After a brief respite from Negan's terror on last week's episode of The Walking Dead, the show dove right back into the uber-villain's dark world with a trip to the Sanctuary. While inside his HQ, we spent a bit of time with Dwight (Austin Amelio), he of the intense face burn and the strong desire to snuff out Darryl's (Norman Reedus) life—or his will to live, at least. In between deliveries of dog food sandwiches to a naked and terrified Darryl, we learned what happened to Dwight and his wife Sherry (Christine Evangelista) when they went back to Negan (Jeffrey Dean Morgan) after their first run-in with our favorite archer. And it was predictably grim.
Rather than watch her husband die, Sherry agreed to marry Negan. And it looks as though, in between heinous murders, he's trying to put a baby in her. To break down the psychological and physical terrors Dwight and Darryl were put through this week, E! News got Amelio on the phone. What follows is our conversation.
At the top of the episode, we get a glimpse into Dwight's daily routine and it seems like he's got a pretty sweet gig with the Who's the Boss? tapes and his table hockey. But we slowly learn that it's not as sweet at it might seem.
All smoke and mirrors. [Laughs]
How do resigned do you think Dwight is to this reality at this point, or do you think there's hope left in him to escape this situation?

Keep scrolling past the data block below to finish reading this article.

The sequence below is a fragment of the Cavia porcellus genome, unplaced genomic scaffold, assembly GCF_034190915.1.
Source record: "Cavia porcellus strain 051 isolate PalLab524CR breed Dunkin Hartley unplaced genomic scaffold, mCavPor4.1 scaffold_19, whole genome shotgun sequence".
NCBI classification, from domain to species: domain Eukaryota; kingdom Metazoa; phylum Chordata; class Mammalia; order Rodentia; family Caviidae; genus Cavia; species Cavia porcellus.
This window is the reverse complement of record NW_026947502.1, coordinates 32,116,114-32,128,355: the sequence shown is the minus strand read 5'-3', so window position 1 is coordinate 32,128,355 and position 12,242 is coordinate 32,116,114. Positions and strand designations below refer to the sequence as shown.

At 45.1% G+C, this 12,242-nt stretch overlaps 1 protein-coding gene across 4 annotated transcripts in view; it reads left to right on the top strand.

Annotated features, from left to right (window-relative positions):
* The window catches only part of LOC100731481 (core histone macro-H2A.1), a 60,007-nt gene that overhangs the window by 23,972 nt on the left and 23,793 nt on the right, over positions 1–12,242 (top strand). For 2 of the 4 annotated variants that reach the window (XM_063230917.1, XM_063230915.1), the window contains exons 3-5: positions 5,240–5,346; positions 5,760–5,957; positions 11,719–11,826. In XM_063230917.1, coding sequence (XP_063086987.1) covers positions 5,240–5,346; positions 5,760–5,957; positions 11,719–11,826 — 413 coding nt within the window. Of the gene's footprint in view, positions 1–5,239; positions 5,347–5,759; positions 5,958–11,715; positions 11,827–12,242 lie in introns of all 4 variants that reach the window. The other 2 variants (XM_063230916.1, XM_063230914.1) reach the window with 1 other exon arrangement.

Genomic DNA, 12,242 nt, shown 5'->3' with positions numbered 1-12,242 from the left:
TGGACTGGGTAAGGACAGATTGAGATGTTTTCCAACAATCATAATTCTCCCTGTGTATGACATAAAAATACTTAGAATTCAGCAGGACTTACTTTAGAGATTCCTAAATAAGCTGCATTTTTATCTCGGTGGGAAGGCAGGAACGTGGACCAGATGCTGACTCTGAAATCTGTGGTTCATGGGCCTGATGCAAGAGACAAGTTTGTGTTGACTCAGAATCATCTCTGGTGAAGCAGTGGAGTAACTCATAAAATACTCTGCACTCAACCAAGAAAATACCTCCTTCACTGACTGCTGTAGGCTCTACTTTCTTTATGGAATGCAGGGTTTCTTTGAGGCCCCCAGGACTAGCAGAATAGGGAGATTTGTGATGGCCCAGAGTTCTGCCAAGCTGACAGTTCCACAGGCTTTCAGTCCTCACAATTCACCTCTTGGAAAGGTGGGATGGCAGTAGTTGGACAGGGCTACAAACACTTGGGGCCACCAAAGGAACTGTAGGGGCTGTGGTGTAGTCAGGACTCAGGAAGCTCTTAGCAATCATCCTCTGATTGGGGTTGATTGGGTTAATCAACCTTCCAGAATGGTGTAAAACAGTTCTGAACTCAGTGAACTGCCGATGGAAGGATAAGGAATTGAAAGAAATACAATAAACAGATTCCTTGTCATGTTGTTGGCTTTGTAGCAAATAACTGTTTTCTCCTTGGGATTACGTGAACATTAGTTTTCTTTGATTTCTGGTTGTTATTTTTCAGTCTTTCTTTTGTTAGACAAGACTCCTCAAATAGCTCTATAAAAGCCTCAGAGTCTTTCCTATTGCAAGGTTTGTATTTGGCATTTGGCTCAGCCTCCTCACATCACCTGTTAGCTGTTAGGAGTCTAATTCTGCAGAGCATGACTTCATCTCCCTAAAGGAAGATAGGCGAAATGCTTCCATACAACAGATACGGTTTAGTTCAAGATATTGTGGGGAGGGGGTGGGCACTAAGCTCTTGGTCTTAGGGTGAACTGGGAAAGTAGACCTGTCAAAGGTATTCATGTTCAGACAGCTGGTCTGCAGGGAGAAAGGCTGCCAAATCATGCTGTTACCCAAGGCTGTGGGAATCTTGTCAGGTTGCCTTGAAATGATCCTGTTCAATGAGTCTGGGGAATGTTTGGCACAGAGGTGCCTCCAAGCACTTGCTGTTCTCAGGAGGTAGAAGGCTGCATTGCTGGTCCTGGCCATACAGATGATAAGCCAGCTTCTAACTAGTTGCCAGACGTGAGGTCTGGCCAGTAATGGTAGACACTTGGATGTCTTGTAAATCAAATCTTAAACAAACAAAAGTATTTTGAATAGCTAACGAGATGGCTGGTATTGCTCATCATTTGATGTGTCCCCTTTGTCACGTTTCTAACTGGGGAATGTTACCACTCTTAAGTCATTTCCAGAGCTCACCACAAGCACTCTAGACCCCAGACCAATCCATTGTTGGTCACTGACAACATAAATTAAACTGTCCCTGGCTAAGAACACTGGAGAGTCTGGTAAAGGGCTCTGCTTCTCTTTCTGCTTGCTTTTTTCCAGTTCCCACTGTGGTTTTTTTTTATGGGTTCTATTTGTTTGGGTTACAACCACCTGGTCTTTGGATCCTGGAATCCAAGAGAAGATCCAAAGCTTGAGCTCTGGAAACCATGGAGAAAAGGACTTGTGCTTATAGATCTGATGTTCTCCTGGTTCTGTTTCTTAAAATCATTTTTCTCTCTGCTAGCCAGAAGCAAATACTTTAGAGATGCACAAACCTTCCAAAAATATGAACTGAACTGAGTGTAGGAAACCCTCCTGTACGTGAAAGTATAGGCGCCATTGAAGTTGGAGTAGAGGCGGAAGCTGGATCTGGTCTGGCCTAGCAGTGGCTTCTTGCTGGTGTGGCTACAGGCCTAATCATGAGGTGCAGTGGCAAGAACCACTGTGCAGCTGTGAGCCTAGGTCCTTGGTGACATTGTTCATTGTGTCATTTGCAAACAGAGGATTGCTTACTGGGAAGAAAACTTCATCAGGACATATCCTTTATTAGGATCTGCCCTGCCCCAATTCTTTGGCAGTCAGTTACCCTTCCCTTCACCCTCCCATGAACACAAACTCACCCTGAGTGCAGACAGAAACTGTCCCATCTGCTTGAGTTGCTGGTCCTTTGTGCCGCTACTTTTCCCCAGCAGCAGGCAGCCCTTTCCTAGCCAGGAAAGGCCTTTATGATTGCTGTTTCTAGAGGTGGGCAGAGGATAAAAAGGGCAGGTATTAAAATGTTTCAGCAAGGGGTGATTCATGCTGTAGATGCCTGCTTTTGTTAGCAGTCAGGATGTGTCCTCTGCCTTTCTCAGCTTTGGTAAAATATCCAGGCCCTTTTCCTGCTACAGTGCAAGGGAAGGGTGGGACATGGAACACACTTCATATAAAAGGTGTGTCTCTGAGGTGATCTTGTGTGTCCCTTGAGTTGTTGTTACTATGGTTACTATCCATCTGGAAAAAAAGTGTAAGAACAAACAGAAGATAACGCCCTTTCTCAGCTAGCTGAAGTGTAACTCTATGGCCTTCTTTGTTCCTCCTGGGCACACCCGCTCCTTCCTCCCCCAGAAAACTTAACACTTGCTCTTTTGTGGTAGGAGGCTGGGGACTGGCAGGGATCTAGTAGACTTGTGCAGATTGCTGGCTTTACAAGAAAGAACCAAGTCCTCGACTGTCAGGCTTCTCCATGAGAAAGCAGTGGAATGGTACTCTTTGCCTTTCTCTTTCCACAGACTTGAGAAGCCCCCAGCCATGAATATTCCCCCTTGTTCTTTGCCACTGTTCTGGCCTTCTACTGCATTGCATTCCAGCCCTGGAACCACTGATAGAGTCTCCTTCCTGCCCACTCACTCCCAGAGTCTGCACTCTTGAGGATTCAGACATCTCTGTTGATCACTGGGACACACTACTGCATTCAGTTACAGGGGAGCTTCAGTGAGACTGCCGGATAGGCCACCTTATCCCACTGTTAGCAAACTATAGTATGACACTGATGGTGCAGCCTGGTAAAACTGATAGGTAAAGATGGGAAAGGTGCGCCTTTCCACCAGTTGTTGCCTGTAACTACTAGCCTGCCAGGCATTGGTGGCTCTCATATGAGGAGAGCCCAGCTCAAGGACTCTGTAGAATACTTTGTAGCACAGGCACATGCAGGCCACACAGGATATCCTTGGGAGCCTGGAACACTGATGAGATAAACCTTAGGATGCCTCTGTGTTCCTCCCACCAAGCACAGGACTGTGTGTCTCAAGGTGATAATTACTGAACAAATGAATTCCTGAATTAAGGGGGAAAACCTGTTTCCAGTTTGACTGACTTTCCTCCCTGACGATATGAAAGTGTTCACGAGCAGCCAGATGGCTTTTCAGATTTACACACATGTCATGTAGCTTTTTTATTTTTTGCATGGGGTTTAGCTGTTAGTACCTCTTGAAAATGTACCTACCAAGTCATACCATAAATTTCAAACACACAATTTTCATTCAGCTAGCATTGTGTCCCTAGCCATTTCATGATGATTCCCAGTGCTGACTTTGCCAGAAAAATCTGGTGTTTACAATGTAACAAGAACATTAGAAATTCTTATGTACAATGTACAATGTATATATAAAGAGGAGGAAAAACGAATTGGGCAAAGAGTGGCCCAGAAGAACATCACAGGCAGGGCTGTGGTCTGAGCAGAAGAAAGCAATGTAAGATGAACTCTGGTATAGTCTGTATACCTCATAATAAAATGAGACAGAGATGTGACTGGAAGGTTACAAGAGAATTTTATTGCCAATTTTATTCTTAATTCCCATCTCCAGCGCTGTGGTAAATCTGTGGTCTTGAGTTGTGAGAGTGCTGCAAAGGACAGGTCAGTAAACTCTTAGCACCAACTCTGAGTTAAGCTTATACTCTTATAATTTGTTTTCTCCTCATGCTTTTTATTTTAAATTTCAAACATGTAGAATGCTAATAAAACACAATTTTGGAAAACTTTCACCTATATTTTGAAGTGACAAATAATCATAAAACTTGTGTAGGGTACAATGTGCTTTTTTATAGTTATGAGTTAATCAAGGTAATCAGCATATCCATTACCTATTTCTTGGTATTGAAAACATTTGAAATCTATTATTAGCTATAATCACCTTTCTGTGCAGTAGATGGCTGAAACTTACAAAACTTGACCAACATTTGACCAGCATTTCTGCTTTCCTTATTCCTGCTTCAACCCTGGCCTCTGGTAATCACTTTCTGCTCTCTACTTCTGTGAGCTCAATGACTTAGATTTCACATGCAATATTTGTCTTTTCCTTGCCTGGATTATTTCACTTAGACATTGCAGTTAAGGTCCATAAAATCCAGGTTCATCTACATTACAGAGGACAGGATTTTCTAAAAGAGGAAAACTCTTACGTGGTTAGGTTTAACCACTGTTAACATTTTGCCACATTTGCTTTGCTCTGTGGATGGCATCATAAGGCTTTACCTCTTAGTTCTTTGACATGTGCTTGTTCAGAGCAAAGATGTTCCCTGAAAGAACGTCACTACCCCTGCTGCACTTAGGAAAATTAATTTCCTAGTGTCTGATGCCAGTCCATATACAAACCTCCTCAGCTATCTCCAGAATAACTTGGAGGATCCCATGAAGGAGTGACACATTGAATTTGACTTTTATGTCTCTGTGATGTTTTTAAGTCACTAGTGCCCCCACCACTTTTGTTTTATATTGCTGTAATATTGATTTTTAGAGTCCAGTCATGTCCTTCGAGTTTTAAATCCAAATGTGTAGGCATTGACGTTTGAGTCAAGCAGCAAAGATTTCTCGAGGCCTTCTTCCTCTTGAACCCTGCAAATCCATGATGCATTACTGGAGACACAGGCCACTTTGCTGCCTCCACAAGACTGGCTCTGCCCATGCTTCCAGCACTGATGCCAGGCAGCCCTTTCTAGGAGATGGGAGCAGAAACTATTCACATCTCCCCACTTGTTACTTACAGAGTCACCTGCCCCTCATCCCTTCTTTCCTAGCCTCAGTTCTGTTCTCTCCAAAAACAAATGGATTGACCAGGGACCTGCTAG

Well, there absolutely has to be a little bit of hope or something to hold on to in order to keep living in this world. So, there's definitely a bigger picture involved at this point, for sure. The biggest thing that he pushes down is his ex-wife that he's holding on to.
He and Darryl have been circling each other, and Dwight's finally got Darryl now and has the upper hand. What is Dwight's motivation here to push Darryl so hard and break him? Is it purely Negan demanding it of him?
Well, one, I think it's just as torturous on me as it is on Darryl to keep doing this to another human being. And I would just like him to break so he could see the way he could in this world, and he doesn't do it. And I would like him to break for the fact that I sold out and went against my morals and my code. It's almost like I want another person in the car with me, you know? I want this guy to do the same thing because this is how it's supposed to go—and really would like to get this over with. And he just doesn't break, man. It sucks for Dwight to keep doing this.